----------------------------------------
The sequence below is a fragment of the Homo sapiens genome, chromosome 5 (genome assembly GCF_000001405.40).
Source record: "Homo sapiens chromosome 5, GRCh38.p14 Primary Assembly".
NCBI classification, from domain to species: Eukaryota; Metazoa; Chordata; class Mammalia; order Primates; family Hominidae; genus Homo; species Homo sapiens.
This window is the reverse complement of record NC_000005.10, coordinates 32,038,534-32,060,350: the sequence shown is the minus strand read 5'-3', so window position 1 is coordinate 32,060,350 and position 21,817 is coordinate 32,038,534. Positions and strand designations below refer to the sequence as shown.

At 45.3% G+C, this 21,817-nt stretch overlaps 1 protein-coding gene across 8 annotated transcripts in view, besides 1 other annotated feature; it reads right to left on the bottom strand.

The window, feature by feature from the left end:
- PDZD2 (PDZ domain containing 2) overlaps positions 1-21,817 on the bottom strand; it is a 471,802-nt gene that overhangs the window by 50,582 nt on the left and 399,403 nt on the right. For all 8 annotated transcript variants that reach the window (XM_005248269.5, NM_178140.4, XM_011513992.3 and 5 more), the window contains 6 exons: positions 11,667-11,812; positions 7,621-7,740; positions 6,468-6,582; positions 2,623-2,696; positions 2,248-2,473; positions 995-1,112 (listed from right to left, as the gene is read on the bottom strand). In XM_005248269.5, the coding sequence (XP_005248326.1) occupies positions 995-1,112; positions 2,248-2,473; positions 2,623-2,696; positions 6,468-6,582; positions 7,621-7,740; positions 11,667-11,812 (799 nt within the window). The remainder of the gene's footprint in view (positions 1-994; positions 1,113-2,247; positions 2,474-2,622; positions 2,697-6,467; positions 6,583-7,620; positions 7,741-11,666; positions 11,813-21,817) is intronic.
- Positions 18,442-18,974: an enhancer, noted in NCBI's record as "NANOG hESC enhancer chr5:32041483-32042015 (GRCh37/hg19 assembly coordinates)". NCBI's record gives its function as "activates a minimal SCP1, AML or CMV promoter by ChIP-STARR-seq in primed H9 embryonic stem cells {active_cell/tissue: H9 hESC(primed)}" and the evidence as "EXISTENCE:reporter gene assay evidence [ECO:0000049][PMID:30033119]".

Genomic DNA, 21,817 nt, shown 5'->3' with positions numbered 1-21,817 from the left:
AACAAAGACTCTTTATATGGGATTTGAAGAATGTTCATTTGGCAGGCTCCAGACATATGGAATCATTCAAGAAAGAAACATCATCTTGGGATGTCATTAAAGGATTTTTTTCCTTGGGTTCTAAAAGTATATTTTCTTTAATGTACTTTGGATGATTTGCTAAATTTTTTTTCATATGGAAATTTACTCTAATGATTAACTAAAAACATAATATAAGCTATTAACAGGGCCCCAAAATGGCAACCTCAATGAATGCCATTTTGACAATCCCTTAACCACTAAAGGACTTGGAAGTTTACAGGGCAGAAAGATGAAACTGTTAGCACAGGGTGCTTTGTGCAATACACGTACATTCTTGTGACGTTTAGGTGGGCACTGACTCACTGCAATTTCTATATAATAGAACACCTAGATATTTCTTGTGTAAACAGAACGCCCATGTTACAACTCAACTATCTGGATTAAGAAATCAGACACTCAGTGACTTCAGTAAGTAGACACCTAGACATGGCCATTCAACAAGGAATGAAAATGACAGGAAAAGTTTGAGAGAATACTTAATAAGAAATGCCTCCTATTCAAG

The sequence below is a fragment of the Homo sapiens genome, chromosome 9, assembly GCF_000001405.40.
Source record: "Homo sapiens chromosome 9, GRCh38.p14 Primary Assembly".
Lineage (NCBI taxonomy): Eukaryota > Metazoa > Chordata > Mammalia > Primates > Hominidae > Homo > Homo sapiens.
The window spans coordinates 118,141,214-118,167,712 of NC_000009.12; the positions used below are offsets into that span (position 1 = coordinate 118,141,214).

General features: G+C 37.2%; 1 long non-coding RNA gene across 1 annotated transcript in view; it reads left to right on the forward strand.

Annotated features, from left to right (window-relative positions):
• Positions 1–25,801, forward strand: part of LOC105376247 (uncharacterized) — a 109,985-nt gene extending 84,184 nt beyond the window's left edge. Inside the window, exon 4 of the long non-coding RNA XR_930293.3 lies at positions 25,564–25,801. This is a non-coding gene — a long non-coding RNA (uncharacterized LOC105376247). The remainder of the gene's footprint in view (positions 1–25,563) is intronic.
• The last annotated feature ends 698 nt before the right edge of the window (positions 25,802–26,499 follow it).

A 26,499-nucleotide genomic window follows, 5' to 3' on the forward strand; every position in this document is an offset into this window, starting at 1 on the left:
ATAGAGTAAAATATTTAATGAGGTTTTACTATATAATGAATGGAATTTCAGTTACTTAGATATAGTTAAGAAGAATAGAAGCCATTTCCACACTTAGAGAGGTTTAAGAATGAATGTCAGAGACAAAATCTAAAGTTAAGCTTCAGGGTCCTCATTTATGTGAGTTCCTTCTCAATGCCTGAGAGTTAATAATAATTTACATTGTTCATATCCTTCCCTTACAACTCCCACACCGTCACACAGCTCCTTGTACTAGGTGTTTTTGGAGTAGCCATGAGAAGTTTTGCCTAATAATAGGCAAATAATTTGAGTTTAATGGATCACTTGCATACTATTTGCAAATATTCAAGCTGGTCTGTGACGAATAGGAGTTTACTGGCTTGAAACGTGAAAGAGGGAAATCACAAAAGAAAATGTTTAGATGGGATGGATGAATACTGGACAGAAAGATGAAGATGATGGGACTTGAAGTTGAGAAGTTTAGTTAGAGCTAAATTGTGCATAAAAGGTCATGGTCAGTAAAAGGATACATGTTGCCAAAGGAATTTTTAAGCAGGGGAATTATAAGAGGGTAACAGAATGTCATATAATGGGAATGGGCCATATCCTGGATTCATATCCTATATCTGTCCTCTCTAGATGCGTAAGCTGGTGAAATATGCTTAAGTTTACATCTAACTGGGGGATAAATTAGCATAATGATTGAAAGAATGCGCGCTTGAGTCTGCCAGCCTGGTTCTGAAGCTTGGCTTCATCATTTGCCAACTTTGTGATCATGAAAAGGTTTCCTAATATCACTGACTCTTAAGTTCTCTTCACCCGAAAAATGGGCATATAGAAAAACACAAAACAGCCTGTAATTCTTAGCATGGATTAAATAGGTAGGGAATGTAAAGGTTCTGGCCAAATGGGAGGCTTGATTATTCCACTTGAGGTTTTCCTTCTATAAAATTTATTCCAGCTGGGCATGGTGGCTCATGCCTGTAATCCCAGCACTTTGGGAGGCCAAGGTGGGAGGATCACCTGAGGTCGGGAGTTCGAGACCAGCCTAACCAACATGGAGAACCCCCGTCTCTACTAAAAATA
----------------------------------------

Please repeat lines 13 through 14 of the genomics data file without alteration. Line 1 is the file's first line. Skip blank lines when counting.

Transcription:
Lineage (NCBI taxonomy): Eukaryota > Metazoa > Chordata > Mammalia > Primates > Hominidae > Homo > Homo sapiens.
The window spans coordinates 118,141,214-118,167,712 of NC_000009.12; the positions used below are offsets into that span (position 1 = coordinate 118,141,214).